Majority of Americans Believe in Supernatural Healing, According to a Recent Survey

Two-thirds of Americans believe in supernatural physical healing, according to a recent survey.

According to the findings of the Barna Group’s recent survey, the majority of Americans believe that God can heal physical ailments supernaturally.

Among those who believe God can supernaturally heal, 33 percent strongly agree and 33 percent somewhat agree that it is possible. The remaining one-third of participants were doubtful:19 percent strongly disagreed while 15 percent somewhat disagreed that God can heal people supernaturally.

The results revealed that while there is consensus across generational groups among those who strongly agree on the possibility of supernatural healing, Millennials (25 percent) were found to be more skeptical than the Elders (13 percent).

Evangelicals were the most likely group to believe, with 87 percent strongly agreeing that people can be healed supernaturally. Additionally, Protestants (55 percent) were three times more likely to believe than were Catholics (19 percent). This stark contrast is “one of the more significant divides between these two groups,” that the Barna Group claims to have seen in its data historically.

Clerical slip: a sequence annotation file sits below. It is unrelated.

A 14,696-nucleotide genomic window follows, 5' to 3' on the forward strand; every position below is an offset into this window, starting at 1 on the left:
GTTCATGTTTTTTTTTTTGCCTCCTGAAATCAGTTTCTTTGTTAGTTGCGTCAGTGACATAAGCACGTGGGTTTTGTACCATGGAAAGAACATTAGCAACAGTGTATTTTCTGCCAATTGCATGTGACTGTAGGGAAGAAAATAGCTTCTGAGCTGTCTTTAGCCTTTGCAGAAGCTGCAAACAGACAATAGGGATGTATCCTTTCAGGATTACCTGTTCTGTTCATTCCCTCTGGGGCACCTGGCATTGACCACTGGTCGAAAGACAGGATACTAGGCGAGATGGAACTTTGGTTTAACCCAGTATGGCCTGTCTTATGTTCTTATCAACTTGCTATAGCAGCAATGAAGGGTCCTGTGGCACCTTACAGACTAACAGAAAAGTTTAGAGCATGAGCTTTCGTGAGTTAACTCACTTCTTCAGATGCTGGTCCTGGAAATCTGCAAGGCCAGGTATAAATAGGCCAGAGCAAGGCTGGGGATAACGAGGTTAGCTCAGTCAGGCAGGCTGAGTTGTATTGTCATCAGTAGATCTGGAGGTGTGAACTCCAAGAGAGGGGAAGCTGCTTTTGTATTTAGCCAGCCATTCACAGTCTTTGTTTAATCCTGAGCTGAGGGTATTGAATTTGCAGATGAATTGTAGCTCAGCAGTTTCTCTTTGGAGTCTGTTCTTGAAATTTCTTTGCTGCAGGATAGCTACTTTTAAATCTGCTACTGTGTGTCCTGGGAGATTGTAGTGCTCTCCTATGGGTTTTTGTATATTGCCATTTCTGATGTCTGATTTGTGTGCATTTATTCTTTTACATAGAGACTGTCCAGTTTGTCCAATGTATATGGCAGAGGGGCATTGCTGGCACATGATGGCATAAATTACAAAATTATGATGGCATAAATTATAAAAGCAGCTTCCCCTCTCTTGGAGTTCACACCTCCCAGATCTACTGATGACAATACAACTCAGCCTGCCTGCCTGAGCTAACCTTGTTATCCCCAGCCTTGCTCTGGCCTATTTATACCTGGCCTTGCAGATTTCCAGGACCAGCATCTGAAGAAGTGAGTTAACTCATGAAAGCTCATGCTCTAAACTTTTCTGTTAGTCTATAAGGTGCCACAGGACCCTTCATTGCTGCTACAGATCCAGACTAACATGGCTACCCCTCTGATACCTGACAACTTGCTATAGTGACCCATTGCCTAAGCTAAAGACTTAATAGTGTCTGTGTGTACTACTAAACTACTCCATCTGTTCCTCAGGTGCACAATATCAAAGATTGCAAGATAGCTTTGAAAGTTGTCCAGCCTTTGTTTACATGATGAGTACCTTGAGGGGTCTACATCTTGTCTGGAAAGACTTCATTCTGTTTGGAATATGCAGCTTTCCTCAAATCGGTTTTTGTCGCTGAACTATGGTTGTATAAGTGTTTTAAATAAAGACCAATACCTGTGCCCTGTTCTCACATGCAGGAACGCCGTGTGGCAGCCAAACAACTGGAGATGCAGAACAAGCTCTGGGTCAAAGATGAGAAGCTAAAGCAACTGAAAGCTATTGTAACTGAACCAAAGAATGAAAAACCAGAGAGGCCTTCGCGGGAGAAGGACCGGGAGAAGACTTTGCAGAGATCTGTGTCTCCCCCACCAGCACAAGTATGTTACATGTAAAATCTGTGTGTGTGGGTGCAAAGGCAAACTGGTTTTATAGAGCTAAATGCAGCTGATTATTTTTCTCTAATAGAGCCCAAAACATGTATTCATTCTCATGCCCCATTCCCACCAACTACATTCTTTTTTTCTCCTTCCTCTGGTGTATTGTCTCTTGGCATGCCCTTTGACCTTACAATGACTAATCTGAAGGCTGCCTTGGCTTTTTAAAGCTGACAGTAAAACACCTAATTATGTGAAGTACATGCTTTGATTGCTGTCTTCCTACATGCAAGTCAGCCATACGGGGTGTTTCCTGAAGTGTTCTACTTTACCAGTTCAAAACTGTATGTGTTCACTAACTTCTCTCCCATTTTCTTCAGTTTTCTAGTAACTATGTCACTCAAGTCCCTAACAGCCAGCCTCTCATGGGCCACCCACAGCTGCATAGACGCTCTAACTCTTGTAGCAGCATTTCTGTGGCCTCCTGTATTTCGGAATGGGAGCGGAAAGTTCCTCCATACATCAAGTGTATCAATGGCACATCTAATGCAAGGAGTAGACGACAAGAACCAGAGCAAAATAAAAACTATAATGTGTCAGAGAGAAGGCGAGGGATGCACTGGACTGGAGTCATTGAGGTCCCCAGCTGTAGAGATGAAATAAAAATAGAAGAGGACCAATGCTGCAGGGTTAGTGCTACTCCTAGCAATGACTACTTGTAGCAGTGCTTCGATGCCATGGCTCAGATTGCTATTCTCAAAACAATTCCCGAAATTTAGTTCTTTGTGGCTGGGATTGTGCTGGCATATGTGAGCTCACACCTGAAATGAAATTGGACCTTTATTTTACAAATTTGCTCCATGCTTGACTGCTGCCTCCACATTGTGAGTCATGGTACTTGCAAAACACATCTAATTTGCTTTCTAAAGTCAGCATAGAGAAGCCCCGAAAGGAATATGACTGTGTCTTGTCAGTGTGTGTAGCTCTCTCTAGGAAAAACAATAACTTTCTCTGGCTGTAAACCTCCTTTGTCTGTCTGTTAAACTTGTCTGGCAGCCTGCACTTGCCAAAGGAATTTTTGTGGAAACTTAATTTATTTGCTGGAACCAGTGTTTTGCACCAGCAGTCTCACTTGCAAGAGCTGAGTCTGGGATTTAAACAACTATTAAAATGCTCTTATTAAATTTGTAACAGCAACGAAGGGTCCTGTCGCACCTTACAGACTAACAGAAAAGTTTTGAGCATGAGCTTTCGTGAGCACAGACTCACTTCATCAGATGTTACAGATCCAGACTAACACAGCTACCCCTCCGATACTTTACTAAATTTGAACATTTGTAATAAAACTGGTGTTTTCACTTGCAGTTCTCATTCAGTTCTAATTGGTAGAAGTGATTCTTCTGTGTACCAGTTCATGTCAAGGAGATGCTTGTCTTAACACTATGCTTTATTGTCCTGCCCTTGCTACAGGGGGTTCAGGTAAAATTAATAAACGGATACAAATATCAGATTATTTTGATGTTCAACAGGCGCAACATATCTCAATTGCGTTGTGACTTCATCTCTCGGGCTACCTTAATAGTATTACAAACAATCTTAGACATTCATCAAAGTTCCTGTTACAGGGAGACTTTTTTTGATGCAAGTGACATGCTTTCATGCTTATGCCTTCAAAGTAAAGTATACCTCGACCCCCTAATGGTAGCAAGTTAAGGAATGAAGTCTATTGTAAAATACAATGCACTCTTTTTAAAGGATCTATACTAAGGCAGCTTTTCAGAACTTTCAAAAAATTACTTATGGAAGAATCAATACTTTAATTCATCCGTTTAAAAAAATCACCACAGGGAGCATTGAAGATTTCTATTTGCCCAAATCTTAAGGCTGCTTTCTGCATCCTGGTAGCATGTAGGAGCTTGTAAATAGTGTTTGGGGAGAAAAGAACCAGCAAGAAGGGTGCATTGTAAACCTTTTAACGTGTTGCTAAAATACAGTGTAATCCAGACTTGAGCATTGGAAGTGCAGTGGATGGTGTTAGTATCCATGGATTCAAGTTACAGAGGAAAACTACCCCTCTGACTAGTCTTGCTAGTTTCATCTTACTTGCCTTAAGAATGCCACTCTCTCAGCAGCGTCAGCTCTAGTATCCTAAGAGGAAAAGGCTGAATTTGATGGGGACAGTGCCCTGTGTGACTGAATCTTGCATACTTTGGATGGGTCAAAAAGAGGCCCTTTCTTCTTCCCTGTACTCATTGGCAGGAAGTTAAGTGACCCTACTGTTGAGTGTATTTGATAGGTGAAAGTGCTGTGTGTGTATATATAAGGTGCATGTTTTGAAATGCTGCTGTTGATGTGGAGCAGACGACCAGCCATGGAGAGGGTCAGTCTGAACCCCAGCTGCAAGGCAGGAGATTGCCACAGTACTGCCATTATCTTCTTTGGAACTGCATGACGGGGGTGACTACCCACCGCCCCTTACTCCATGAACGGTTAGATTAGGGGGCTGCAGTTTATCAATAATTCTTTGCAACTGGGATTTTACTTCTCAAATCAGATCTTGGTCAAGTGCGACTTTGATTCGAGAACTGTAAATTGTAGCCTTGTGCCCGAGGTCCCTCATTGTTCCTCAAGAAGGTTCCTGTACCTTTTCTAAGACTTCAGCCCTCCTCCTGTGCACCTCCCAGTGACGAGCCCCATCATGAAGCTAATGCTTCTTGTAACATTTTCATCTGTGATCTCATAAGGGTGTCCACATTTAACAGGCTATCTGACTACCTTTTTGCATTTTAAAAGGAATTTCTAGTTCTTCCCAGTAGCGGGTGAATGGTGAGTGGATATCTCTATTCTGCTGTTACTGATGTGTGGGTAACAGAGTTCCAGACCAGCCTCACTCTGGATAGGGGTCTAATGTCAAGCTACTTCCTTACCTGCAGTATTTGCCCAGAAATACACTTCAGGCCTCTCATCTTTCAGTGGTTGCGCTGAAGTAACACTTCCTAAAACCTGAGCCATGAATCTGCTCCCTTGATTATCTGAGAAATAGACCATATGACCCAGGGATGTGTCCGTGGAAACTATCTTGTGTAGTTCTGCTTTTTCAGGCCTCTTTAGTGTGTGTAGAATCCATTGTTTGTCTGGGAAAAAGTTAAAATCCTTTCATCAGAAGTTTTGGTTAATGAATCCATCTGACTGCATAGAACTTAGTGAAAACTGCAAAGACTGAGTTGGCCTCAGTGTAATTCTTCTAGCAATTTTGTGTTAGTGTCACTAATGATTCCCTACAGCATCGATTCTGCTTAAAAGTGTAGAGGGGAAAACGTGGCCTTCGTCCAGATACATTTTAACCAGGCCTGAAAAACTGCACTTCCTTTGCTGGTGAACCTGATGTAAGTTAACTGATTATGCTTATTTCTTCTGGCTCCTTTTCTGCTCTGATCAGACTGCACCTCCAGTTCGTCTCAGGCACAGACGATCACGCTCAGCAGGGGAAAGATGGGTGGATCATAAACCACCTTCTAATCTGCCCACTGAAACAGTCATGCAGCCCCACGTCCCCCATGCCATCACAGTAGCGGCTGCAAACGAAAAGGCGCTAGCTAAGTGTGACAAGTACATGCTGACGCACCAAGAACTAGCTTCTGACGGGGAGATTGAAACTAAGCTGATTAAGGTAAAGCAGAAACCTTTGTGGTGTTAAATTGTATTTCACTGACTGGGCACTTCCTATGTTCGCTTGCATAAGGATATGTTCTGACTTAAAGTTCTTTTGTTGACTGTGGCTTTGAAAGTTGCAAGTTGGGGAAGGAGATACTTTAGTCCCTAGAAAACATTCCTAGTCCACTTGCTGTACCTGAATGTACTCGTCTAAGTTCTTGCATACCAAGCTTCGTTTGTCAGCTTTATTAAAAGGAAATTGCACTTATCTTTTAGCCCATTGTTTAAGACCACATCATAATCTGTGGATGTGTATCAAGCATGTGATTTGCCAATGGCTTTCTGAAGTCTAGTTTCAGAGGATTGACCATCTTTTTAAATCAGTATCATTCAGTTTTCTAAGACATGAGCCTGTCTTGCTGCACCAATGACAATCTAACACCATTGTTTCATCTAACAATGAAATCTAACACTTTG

Furthermore, over one-quarter (27 percent) of Americans have experienced supernatural healing from physical ailments. Evangelicals (48 percent) are still the most likely to claim to have experienced supernatural healing, compared to those of other faiths, like Islam and Judaism (14) and those who ascribe to no religion, including agnostics (8 percent).

The results of this survey challenge the notion that supernatural healing is uncommon and that one of skepticism is the dominant attitude of Americans today.

“In a post-religious, scientifically-driven culture, these high levels of belief in the miraculous may come as a surprise to many,” says Barna Group editor in chief Roxanne Stone. “But being sick personally, or having someone you love face a serious illness, is one of the most vulnerable and devastating experiences of a person’s life. It’s a moment that drives many—even those who do not believe in God—to their knees in desperation. Many people seek God in that space when they may not otherwise. This is an opportunity for church leadership to come alongside people and guide them in these spiritual experiences.”

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